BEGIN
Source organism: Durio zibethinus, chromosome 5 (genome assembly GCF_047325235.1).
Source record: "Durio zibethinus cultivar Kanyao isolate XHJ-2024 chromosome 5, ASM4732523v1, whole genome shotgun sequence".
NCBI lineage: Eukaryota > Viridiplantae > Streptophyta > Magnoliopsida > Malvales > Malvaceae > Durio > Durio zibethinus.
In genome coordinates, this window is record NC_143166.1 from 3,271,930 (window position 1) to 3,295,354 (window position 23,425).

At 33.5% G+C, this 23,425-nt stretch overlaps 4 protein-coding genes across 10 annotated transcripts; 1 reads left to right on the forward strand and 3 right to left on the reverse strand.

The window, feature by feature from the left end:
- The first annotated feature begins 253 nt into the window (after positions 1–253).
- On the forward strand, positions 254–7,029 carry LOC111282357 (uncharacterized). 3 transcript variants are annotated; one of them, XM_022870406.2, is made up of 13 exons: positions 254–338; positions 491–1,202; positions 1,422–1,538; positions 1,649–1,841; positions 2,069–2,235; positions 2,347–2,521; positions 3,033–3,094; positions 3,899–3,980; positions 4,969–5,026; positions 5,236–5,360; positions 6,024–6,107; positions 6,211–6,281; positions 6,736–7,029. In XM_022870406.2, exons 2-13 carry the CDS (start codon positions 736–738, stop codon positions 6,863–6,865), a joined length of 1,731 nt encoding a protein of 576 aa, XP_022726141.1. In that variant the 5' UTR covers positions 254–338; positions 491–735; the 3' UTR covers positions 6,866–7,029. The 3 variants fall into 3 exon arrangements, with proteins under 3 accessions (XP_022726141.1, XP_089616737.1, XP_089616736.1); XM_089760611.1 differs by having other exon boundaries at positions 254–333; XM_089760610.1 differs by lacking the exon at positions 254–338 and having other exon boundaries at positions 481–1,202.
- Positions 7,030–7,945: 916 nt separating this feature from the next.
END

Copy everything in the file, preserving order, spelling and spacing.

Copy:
Source organism: Durio zibethinus, chromosome 5 (genome assembly GCF_047325235.1).
Source record: "Durio zibethinus cultivar Kanyao isolate XHJ-2024 chromosome 5, ASM4732523v1, whole genome shotgun sequence".
NCBI lineage: Eukaryota > Viridiplantae > Streptophyta > Magnoliopsida > Malvales > Malvaceae > Durio > Durio zibethinus.
In genome coordinates, this window is record NC_143166.1 from 3,271,930 (window position 1) to 3,295,354 (window position 23,425).

At 33.5% G+C, this 23,425-nt stretch overlaps 4 protein-coding genes across 10 annotated transcripts; 1 reads left to right on the forward strand and 3 right to left on the reverse strand.

The window, feature by feature from the left end:
- The first annotated feature begins 253 nt into the window (after positions 1–253).
- On the forward strand, positions 254–7,029 carry LOC111282357 (uncharacterized). 3 transcript variants are annotated; one of them, XM_022870406.2, is made up of 13 exons: positions 254–338; positions 491–1,202; positions 1,422–1,538; positions 1,649–1,841; positions 2,069–2,235; positions 2,347–2,521; positions 3,033–3,094; positions 3,899–3,980; positions 4,969–5,026; positions 5,236–5,360; positions 6,024–6,107; positions 6,211–6,281; positions 6,736–7,029. In XM_022870406.2, exons 2-13 carry the CDS (start codon positions 736–738, stop codon positions 6,863–6,865), a joined length of 1,731 nt encoding a protein of 576 aa, XP_022726141.1. In that variant the 5' UTR covers positions 254–338; positions 491–735; the 3' UTR covers positions 6,866–7,029. The 3 variants fall into 3 exon arrangements, with proteins under 3 accessions (XP_022726141.1, XP_089616737.1, XP_089616736.1); XM_089760611.1 differs by having other exon boundaries at positions 254–333; XM_089760610.1 differs by lacking the exon at positions 254–338 and having other exon boundaries at positions 481–1,202.
- Positions 7,030–7,945: 916 nt separating this feature from the next.